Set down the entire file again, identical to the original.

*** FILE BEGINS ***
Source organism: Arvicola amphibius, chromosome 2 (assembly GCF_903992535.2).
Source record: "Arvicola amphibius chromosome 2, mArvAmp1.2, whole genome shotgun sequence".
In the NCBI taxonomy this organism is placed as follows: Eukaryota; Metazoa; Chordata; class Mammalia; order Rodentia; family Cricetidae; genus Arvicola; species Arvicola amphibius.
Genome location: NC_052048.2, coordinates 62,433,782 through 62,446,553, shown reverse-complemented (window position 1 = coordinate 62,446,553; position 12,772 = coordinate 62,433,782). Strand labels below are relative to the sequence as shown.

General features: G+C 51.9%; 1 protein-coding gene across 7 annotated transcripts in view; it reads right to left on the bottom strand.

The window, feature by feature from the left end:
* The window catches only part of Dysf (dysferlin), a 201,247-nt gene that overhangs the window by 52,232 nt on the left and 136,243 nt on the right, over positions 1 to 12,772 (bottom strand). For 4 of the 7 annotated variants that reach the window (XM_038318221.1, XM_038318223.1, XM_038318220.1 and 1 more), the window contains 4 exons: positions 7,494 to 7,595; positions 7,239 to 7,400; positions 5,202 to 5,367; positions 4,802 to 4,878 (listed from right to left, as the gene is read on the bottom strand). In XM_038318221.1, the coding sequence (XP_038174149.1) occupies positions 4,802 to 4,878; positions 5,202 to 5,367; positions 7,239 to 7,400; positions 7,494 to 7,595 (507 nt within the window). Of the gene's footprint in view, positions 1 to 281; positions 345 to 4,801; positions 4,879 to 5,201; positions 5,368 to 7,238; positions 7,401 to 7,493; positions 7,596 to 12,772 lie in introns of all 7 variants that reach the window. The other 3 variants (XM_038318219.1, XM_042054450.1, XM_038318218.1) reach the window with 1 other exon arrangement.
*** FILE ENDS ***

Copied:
Source organism: Arvicola amphibius, chromosome 2 (assembly GCF_903992535.2).
Source record: "Arvicola amphibius chromosome 2, mArvAmp1.2, whole genome shotgun sequence".
In the NCBI taxonomy this organism is placed as follows: Eukaryota; Metazoa; Chordata; class Mammalia; order Rodentia; family Cricetidae; genus Arvicola; species Arvicola amphibius.
Genome location: NC_052048.2, coordinates 62,433,782 through 62,446,553, shown reverse-complemented (window position 1 = coordinate 62,446,553; position 12,772 = coordinate 62,433,782). Strand labels below are relative to the sequence as shown.

General features: G+C 51.9%; 1 protein-coding gene across 7 annotated transcripts in view; it reads right to left on the bottom strand.

The window, feature by feature from the left end:
* The window catches only part of Dysf (dysferlin), a 201,247-nt gene that overhangs the window by 52,232 nt on the left and 136,243 nt on the right, over positions 1 to 12,772 (bottom strand). For 4 of the 7 annotated variants that reach the window (XM_038318221.1, XM_038318223.1, XM_038318220.1 and 1 more), the window contains 4 exons: positions 7,494 to 7,595; positions 7,239 to 7,400; positions 5,202 to 5,367; positions 4,802 to 4,878 (listed from right to left, as the gene is read on the bottom strand). In XM_038318221.1, the coding sequence (XP_038174149.1) occupies positions 4,802 to 4,878; positions 5,202 to 5,367; positions 7,239 to 7,400; positions 7,494 to 7,595 (507 nt within the window). Of the gene's footprint in view, positions 1 to 281; positions 345 to 4,801; positions 4,879 to 5,201; positions 5,368 to 7,238; positions 7,401 to 7,493; positions 7,596 to 12,772 lie in introns of all 7 variants that reach the window. The other 3 variants (XM_038318219.1, XM_042054450.1, XM_038318218.1) reach the window with 1 other exon arrangement.